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dc.contributor.authorConway, C.A.
dc.contributor.authorJones, B.C.
dc.contributor.authorDeBruine, L.M.
dc.contributor.authorWelling, L.L.M.
dc.contributor.authorLaw Smith, M.J.
dc.contributor.authorPerrett, D.I.
dc.contributor.authorSharp, Martin A.
dc.contributor.authorAl-Dujaili, E.A.S.
dc.date.accessioned2008-06-04T11:51:39Z
dc.date.available2008-06-04T11:51:39Z
dc.date.issued2007
dc.identifier.citationHormones and Behavior, 51(2): 202-206
dc.identifier.issn0018-506X
dc.identifier.pmid17150220
dc.identifier.doi10.1016/j.yhbeh.2006.10.002
dc.identifier.urihttp://hdl.handle.net/2436/29500
dc.description.abstractFindings from previous studies of hormone-mediated behavior in women suggest that raised progesterone level increases the probability of behaviors that will reduce the likelihood of disruption to fetal development during pregnancy (e.g. increased avoidance of sources of contagion). Here, we tested women's (N=52) sensitivity to potential cues to nearby sources of contagion (disgusted facial expressions with averted gaze) and nearby physical threat (fearful facial expressions with averted gaze) at two points in the menstrual cycle differing in progesterone level. Women demonstrated a greater tendency to perceive fearful and disgusted expressions with averted gaze as more intense than those with direct gaze when their progesterone level was relatively high. By contrast, change in progesterone level was not associated with any change in perceptions of happy expressions with direct and averted gaze, indicating that our findings for disgusted and fearful expressions were not due to a general response bias. Collectively, our findings suggest women are more sensitive to facial cues signalling nearby contagion and physical threat when raised progesterone level prepares the body for pregnancy.
dc.language.isoen
dc.publisherElsevier Science Direct
dc.relation.urlhttp://www.sciencedirect.com/science?_ob=ArticleURL&_udi=B6WGC-4MH2C47-1&_user=10&_rdoc=1&_fmt=&_orig=search&_sort=d&view=c&_acct=C000050221&_version=1&_urlVersion=0&_userid=10&md5=5cfcd6f046add7a8045936dfe611abe2
dc.subjectThreat
dc.subject.meshAdolescent
dc.subject.meshAdult
dc.subject.meshAnalysis of Variance
dc.subject.meshCues
dc.subject.meshEmotions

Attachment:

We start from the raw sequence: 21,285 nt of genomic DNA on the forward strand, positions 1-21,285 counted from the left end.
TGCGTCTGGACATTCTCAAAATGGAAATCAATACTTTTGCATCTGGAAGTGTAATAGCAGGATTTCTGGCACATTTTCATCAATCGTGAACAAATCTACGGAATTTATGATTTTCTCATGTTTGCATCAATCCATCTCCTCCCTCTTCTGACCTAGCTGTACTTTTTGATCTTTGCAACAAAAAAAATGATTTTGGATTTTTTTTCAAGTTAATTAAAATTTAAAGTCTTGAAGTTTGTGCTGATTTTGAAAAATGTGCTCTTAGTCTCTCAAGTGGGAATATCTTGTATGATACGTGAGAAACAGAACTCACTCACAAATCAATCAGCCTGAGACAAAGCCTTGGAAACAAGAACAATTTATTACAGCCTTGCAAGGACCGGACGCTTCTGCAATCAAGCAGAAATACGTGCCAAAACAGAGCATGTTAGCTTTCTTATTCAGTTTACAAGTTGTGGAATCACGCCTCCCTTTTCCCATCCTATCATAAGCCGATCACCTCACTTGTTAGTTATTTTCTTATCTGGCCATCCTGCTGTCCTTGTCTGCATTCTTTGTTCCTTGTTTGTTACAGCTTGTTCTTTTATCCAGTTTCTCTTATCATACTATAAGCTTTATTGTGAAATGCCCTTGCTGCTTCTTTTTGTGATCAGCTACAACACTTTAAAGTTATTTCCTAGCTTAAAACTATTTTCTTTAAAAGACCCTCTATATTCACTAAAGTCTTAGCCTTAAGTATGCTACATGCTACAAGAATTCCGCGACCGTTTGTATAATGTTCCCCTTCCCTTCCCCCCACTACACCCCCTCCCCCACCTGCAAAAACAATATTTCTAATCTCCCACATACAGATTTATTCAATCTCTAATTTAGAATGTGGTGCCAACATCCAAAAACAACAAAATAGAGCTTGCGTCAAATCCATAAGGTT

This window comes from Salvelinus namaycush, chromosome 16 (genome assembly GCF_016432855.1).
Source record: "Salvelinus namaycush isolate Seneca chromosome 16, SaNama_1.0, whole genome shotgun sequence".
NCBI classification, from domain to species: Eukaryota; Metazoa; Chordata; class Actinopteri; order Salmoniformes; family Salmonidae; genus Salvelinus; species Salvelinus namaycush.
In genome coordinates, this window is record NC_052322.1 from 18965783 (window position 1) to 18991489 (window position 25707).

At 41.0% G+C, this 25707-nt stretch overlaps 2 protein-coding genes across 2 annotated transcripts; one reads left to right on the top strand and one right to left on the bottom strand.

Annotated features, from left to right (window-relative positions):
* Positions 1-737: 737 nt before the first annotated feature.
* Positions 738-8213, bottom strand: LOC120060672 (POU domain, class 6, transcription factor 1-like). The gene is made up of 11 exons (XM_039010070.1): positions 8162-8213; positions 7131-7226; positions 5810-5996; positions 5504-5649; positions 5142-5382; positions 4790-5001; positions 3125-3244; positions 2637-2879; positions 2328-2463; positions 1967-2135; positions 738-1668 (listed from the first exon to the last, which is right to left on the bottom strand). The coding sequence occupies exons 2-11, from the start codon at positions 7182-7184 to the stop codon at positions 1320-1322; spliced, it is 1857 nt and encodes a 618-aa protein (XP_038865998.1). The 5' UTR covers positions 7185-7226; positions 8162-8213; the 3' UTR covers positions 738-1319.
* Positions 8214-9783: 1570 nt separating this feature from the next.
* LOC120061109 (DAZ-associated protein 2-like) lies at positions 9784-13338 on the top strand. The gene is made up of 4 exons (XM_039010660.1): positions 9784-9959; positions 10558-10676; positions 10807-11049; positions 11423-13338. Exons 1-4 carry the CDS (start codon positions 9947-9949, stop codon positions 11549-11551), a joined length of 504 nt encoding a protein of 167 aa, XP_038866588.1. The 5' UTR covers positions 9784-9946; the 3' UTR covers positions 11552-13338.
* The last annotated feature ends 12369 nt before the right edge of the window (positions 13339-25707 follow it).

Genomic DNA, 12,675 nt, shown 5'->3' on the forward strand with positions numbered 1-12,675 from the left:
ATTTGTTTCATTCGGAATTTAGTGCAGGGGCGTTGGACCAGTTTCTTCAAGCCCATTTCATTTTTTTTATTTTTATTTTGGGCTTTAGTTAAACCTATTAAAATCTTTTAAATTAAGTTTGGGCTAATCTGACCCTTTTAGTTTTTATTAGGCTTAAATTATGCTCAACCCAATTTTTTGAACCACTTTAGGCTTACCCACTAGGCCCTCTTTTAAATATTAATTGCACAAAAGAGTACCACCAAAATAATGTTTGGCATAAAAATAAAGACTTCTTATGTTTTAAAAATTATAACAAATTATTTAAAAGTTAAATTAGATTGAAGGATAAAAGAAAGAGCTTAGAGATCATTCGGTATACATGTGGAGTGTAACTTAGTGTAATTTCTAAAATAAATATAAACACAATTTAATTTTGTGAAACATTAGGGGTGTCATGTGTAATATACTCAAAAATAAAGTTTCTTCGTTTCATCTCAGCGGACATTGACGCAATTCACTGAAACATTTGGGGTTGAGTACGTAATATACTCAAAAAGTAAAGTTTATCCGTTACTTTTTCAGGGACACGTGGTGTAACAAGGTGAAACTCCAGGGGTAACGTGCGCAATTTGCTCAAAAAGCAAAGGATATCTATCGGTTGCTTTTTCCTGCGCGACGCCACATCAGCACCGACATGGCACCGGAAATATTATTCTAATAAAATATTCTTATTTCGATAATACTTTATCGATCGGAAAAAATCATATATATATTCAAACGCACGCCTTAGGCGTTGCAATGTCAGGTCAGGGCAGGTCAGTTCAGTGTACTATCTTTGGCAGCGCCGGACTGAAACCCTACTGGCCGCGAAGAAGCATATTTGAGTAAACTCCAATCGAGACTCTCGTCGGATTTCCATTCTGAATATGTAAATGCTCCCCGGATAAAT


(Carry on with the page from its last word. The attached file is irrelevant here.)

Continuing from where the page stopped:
dc.subject.meshFacial Expression
dc.subject.meshFemale
dc.subject.meshHumans
dc.subject.meshMenstrual Cycle
dc.subject.meshNonverbal Communication
dc.subject.meshPattern Recognition, Visual
dc.subject.meshPersuasive Communication
dc.subject.meshPhotic Stimulation
dc.subject.meshProgesterone
dc.subject.meshReference Values
dc.subject.meshSaliva
dc.subject.meshVisual Perception
dc.titleSalience of emotional displays of danger and contagion in faces is enhanced when progesterone levels are raised.
dc.typeJournal article
dc.identifier.journalHormones and Behavior
html.description.abstractFindings from previous studies of hormone-mediated behavior in women suggest that raised progesterone level increases the probability of behaviors that will reduce the likelihood of disruption to fetal development during pregnancy (e.g. increased avoidance of sources of contagion). Here, we tested women's (N=52) sensitivity to potential cues to nearby sources of contagion (disgusted facial expressions with averted gaze) and nearby physical threat (fearful facial expressions with averted gaze) at two points in the menstrual cycle differing in progesterone level. Women demonstrated a greater tendency to perceive fearful and disgusted expressions with averted gaze as more intense than those with direct gaze when their progesterone level was relatively high. By contrast, change in progesterone level was not associated with any change in perceptions of happy expressions with direct and averted gaze, indicating that our findings for disgusted and fearful expressions were not due to a general response bias. Collectively, our findings suggest women are more sensitive to facial cues signalling nearby contagion and physical threat when raised progesterone level prepares the body for pregnancy.


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